Egypt is a shopper's paradise, especially if you're interested in Egyptian-themed souvenirs and kitsch. However, there are also a number of high quality goods for sale, often at bargain prices. Some of the most popular purchases include:

  • Alabaster Alabaster bowls, figures, etc. are common throughout Egypt.
  • Antiques (NB: not antiquities, the trade of which is illegal in Egypt)
  • Carpets and rugs
  • Cotton goods and clothing Can be bought at Khan El Khalili for around 30-40 EGP. Better quality Egyptian cotton clothing can be bought at various chain stores including Mobaco Cottons and Concrete which have many branches throughout the country. The clothes are expensive for Egypt (about EGP180-200 for a shirt) but cheap by Western standards given the quality.
  • Inlaid goods, such as backgammon boards
  • Jewellery Cartouches make a great souvenir. These are metal plates shaped like an elongated oval and have engravings of your name in hieroglyphics
  • Kohl powder Real Egyptian kohl eye makeup (eye-liner) can be purchased at many stores for a small price. It is a black powder, about a teaspoon worth, that is generally sold in a small packet or a wood-carved container and it is generally applied liberally with something akin to a fat toothpick/thin chopstick to the inner eyelids as well as outlining the eye. Very dramatic. A little goes a very long way, however! Cleopatra would have had her eye makeup applied by laying on the floor and having someone drop a miniature spoonful of the powder into each eye. As the eye teared up, the makeup would distribute nicely around the eyes and trail off at the sides, creating the classic look. However, beware that most of them contain lead sulfide, which is a health concern. Ask for a lead-free kohl.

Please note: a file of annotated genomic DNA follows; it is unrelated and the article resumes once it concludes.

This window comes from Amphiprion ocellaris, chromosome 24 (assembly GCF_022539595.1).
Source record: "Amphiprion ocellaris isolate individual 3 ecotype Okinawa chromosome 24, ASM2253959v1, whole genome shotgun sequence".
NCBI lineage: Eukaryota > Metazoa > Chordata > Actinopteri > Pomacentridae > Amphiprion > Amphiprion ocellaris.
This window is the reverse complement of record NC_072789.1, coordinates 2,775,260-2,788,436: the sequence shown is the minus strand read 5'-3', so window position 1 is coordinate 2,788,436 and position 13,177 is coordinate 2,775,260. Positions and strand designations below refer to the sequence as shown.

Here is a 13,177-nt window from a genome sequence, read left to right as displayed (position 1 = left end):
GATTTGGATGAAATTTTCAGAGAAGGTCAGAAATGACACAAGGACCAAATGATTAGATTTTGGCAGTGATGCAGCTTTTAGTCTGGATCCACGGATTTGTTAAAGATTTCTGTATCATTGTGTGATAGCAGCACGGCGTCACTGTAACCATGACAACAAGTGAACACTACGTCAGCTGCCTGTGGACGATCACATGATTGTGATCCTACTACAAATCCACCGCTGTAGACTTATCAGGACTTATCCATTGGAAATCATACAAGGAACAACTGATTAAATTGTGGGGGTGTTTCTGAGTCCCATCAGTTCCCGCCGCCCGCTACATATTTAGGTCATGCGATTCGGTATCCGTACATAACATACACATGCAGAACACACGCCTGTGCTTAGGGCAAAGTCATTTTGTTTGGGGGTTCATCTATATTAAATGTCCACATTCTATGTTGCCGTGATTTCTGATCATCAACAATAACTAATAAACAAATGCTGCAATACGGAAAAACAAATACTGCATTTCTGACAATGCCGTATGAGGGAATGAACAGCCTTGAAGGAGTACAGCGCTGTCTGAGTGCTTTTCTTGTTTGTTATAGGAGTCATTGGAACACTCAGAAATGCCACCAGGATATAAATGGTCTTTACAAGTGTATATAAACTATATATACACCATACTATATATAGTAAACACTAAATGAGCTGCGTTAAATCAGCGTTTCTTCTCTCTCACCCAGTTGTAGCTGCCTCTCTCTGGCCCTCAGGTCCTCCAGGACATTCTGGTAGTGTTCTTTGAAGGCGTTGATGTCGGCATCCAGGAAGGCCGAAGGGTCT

• Lanterns (fanūs; pl. fawanīs) Intricately cut and stamped metal lanterns, often with colorful glass windows, will hold a votive candle in style.
  • Leather goods
  • Music
  • Papyrus (bardi) However, most papyrus you'll see is actually made of a different type of reed, not actual "papyrus", which is extremely rare. Know what you are buying, if you care about the difference, and haggle prices accordingly. If in doubt, assume it is inauthentic papyrus you are being offerred for sale.
  • Perfume - Perfumes can be bought at almost every souvenir shop. Make sure that you ask the salesman to prove to you that there is no alcohol mixed with the perfume. The standard rates should be in the range of 1-2 Egyptian Pounds / gm
  • Water-pipes (shīsha)
  • Spices (tawābel) - can be bought at colourful stalls in most Egyptian markets. Dried herbs and spices are generally of a higher quality than that available in Western supermarkets and are up to 4 or 5 times cheaper, though the final price will depend on bargaining and local conditions.

Important note: When shopping in markets or dealing with street vendors, remember to bargain. This is a part of the salesmanship game that both parties are expected to engage in.